Malaysian 2-storey Japandi-inspired home filled with multi-functional furniture


Designing the home was a collaborative effort between the homeowner and designers, from deciding on the concept to selecting the furniture. Photos: Danial Baharum/FRAL Design Studio

With a focus on simplicity, natural elements and comfort, this new double-storey terrace home in Shah Alam, Selangor has been transformed into a welcoming abode, thanks to a clever design aesthetic by interior design company, FRAL Design Studio.

The company is more well known for their commercial and retail works featuring truth-to-materials concepts such as exposed concrete, raw materials and natural grain work (think Gasket Alley in Petaling Jaya). According to the co-founders of FRAL Design Studio, Ayu Lamien and Faiz Rosli, this home is a polished version of their style.

“Both homeowners are from the retail industry and they wanted things that are refined. During the lockdown, I found myself refining this industrial concept into something more elegant,” says Ayu.

Know what you want

Homeowner Zamzuri, his wife, Mazura and their family had lived in a different part of Shah Alam for 16 years before deciding to move to their new house. However, the search for the right interior designers took a while, before Zamzuri found Ayu and Faiz.

“It was important for me to have good communication with the ID team that we would work with. Based on previous exper-iences, sometimes it can be hard to work together when there isn’t any communication.

In a Japandi-style home, every piece has a function or, in many cases, multiple functions. In a Japandi-style home, every piece has a function or, in many cases, multiple functions.

“They (FRAL) came highly recommended and what appealed to me at the beginning when looking at their profile was that there wasn’t an over exaggeration of their works! “My brief to them was simple – we wanted a home that wasn’t showy and something out of the ordinary.

“I knew that I wanted a home with a Japanese Scandinavian (Japandi) look and to be as natural as can be,” shares Zamzuri. “I’m so happy with the outcome.”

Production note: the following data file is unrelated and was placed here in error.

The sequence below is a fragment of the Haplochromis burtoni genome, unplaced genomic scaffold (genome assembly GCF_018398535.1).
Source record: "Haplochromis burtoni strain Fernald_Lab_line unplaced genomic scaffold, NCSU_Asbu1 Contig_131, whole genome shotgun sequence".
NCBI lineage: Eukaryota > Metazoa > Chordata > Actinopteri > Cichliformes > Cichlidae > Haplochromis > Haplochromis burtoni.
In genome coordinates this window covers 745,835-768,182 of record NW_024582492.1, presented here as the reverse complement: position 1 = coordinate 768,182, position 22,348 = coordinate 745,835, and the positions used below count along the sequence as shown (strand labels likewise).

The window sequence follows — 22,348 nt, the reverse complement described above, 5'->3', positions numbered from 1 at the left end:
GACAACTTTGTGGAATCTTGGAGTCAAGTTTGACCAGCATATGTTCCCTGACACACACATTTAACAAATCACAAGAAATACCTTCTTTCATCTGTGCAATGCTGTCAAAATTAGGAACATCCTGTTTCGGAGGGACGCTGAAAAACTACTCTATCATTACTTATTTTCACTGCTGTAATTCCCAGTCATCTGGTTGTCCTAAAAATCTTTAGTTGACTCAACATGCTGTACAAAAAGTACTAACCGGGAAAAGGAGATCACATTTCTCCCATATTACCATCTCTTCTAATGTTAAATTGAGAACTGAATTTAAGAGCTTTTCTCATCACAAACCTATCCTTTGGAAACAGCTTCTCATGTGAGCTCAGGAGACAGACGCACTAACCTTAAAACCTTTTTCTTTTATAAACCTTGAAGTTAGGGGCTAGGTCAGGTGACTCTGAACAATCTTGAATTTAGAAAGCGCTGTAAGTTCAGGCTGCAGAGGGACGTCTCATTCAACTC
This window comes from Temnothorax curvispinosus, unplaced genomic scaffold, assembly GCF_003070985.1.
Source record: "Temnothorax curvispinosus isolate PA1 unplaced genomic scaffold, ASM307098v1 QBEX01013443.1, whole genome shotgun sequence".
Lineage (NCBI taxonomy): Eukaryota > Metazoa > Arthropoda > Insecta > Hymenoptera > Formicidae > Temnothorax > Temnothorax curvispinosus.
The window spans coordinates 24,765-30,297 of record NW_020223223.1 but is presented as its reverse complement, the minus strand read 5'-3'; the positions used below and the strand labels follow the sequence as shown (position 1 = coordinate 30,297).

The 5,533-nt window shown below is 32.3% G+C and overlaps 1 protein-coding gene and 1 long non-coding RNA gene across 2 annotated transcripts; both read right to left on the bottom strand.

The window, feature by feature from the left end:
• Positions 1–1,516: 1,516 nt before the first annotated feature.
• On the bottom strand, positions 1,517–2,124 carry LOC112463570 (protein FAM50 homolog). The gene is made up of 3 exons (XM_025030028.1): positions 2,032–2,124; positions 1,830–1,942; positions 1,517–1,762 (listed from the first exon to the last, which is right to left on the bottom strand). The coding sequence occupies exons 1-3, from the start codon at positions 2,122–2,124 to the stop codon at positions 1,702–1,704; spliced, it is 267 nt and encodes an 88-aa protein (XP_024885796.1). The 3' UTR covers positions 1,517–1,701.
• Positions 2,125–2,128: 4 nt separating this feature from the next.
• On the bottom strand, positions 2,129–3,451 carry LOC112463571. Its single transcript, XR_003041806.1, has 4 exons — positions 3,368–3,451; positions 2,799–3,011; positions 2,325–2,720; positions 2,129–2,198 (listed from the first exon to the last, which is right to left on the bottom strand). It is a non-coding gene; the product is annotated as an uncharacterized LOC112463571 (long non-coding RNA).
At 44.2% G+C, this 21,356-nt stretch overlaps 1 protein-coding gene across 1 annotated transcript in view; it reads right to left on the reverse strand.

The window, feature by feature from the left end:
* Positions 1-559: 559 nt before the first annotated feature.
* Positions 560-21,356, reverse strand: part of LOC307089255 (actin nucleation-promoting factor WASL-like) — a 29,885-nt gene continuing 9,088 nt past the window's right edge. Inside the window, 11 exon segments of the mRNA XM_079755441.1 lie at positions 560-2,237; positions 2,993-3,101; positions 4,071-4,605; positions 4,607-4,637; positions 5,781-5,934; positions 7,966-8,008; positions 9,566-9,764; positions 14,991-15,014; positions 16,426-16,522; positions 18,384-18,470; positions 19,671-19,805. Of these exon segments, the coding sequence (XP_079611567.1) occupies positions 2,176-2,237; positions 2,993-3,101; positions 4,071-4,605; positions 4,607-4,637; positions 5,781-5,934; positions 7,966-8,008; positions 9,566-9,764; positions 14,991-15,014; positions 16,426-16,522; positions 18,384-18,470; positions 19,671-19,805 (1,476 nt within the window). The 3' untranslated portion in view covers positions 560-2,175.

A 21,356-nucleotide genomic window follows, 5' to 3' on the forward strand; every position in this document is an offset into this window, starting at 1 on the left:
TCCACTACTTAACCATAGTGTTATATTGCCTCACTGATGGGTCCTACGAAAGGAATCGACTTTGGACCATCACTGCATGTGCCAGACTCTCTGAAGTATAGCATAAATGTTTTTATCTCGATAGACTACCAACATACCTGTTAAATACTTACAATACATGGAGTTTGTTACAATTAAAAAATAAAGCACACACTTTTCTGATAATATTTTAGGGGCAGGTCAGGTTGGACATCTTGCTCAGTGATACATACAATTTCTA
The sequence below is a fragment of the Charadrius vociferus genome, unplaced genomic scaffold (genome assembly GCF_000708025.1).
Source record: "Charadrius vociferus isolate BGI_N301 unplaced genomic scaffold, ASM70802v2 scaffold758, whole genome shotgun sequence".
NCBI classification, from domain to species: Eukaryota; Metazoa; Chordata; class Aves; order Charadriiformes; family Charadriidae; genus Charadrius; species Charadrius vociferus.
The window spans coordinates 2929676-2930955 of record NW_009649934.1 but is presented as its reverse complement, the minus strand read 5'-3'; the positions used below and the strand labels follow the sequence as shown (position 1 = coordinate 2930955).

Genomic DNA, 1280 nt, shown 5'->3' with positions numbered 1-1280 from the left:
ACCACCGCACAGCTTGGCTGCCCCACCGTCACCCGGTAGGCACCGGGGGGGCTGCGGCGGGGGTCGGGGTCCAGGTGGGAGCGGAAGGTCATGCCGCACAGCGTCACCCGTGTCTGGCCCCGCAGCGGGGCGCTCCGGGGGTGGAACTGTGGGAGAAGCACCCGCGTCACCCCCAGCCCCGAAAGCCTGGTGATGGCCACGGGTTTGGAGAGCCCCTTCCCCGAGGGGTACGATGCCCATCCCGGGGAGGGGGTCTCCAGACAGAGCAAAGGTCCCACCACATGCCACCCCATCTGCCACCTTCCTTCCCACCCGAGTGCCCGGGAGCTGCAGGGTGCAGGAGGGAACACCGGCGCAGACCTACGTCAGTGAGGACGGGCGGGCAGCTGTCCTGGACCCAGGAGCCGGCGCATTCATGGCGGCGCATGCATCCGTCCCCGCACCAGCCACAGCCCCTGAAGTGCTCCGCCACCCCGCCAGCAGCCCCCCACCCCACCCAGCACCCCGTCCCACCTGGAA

One example of the strong communication that they had was when halfway through the renovation, a cosy area to store Zamzuri’s vast collection of classic and limited-edition vinyls had to be scrapped due to budget issues.

However, Ayu and Faiz were able to convince Zamzuri that the corner was needed to complete the overall look and feel of the living area. So now Zamzuri has his very own man cave to enjoy music!

The designers found a way to ensure the music corner remains even though there were some budget issues.The designers found a way to ensure the music corner remains even though there were some budget issues.

Function follows form

In a Japandi-style home, every piece has a function or, in many cases, multiple functions. At the start of the project, a mobile island was requested for the dining area.

Ayu designed it in such a way that the island remained versatile and functional enough even as a permanent fixture.

“Though it’s not a portable island, the way it’s placed and designed provides space for a coffee station or it can be turned into a buffet area when the family has guests over,” shares Ayu. “It can even be an additional seating area.”

Zamzuri attests that this arrangement works.

“We had almost 20 people recently and there was space for everyone!”

To provide more storage for the family, Ayu added wall coverings to the sides of the staircase.

“With most terrace houses, storage is often a challenge. So we wanted to ensure that the family had ample storage and is able to keep things concealed and neat.”

Sourcing for furniture was a collaborative effort between the homeowners and designers.Sourcing for furniture was a collaborative effort between the homeowners and designers.

Textures for warmth and cosiness

Sourcing for furniture was also a collaborative effort.

“We often let homeowners be part of the process and choose their own design items. I had advised them not to buy any sofas until I gave them the final design layout. The sofa and the dining table were crucial pieces to the overall layout and I wanted to let them experience that.

“They would share some pictures of items with us, and we would advise them. That cross-checking with us really helped. For example, the dining table and dining chairs were purchased at different stores. My simple advice to them was to ensure that the legs of the chairs matched the table’s,” says Ayu.

The family has been really happy, and both their children do not want to leave the house anymore, Zamzuri jokingly says.

Ayu explains, “With this home, it was a relaxed project and it makes me feel happy to see it completed. There isn’t anything that I would do differently.”

Zamzuri says it’s important for first-time homeowners renovating their homes to know what they want.

“Have your references ready so you can share them with your designer. For me it’s a plus point if your designer also has similar interests with you so they will be able to understand what you’re trying to achieve. Next is having a two-way communication. This is important since what we want as a homeowner may not be practical in reality.”


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